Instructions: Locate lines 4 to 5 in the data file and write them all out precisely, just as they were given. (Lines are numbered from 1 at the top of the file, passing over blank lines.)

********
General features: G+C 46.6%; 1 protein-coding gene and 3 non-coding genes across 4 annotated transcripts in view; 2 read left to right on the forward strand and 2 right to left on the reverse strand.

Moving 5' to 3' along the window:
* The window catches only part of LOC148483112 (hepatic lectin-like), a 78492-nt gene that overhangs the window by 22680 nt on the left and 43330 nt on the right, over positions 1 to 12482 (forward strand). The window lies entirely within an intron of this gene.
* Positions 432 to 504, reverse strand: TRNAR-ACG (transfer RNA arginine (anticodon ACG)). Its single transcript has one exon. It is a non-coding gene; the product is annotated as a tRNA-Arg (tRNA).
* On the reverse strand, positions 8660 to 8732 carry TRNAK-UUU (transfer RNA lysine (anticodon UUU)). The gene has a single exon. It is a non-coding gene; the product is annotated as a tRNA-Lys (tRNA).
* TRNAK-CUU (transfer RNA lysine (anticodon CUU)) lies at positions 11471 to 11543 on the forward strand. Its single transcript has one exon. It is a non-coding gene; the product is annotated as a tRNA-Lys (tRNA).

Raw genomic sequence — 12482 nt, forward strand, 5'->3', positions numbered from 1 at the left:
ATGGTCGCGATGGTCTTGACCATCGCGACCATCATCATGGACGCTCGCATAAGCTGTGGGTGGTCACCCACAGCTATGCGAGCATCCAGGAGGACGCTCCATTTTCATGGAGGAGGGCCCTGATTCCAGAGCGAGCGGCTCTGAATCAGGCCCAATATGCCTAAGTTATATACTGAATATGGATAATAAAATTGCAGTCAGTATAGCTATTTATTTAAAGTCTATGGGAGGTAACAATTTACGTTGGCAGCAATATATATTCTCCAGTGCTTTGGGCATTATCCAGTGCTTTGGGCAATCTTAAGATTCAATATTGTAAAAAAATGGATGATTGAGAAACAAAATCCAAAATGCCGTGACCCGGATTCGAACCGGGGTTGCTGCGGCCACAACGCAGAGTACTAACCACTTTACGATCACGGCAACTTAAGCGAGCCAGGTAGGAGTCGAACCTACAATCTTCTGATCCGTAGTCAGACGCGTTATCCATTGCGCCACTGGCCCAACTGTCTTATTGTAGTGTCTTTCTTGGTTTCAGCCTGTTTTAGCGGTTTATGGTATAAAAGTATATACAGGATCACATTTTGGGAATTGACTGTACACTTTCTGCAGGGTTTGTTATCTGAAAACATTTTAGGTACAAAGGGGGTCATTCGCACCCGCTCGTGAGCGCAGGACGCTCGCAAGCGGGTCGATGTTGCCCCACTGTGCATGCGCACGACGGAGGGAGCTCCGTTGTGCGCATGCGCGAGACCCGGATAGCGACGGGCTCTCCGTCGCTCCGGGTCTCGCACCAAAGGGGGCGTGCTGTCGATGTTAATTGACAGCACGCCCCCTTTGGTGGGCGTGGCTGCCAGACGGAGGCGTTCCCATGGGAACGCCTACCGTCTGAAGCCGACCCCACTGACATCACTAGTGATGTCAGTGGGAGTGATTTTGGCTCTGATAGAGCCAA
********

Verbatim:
* Positions 432 to 504, reverse strand: TRNAR-ACG (transfer RNA arginine (anticodon ACG)). Its single transcript has one exon. It is a non-coding gene; the product is annotated as a tRNA-Arg (tRNA).
* On the reverse strand, positions 8660 to 8732 carry TRNAK-UUU (transfer RNA lysine (anticodon UUU)). The gene has a single exon. It is a non-coding gene; the product is annotated as a tRNA-Lys (tRNA).